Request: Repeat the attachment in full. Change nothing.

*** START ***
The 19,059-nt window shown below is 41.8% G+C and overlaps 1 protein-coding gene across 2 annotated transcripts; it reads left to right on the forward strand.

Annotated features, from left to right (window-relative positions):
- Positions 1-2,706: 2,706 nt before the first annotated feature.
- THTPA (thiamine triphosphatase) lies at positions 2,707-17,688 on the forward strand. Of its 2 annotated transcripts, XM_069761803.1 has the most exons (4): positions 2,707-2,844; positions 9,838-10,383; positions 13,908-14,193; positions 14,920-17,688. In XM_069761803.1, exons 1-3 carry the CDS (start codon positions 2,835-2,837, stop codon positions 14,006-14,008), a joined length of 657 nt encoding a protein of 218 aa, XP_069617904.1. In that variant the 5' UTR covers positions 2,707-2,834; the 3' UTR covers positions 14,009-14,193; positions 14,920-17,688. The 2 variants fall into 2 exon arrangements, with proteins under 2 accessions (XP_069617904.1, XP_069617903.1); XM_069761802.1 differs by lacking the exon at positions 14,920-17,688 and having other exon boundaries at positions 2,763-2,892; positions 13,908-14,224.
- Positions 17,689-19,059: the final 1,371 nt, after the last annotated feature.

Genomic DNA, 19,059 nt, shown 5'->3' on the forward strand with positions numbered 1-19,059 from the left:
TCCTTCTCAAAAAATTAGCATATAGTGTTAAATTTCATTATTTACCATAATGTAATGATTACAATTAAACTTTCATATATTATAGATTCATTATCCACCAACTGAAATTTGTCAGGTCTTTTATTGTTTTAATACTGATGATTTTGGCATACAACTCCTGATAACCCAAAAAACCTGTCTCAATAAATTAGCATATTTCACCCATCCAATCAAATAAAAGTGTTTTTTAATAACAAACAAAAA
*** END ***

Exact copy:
The 19,059-nt window shown below is 41.8% G+C and overlaps 1 protein-coding gene across 2 annotated transcripts; it reads left to right on the forward strand.

Annotated features, from left to right (window-relative positions):
- Positions 1-2,706: 2,706 nt before the first annotated feature.
- THTPA (thiamine triphosphatase) lies at positions 2,707-17,688 on the forward strand. Of its 2 annotated transcripts, XM_069761803.1 has the most exons (4): positions 2,707-2,844; positions 9,838-10,383; positions 13,908-14,193; positions 14,920-17,688. In XM_069761803.1, exons 1-3 carry the CDS (start codon positions 2,835-2,837, stop codon positions 14,006-14,008), a joined length of 657 nt encoding a protein of 218 aa, XP_069617904.1. In that variant the 5' UTR covers positions 2,707-2,834; the 3' UTR covers positions 14,009-14,193; positions 14,920-17,688. The 2 variants fall into 2 exon arrangements, with proteins under 2 accessions (XP_069617904.1, XP_069617903.1); XM_069761802.1 differs by lacking the exon at positions 14,920-17,688 and having other exon boundaries at positions 2,763-2,892; positions 13,908-14,224.
- Positions 17,689-19,059: the final 1,371 nt, after the last annotated feature.

Genomic DNA, 19,059 nt, shown 5'->3' on the forward strand with positions numbered 1-19,059 from the left:
TCCTTCTCAAAAAATTAGCATATAGTGTTAAATTTCATTATTTACCATAATGTAATGATTACAATTAAACTTTCATATATTATAGATTCATTATCCACCAACTGAAATTTGTCAGGTCTTTTATTGTTTTAATACTGATGATTTTGGCATACAACTCCTGATAACCCAAAAAACCTGTCTCAATAAATTAGCATATTTCACCCATCCAATCAAATAAAAGTGTTTTTTAATAACAAACAAAAA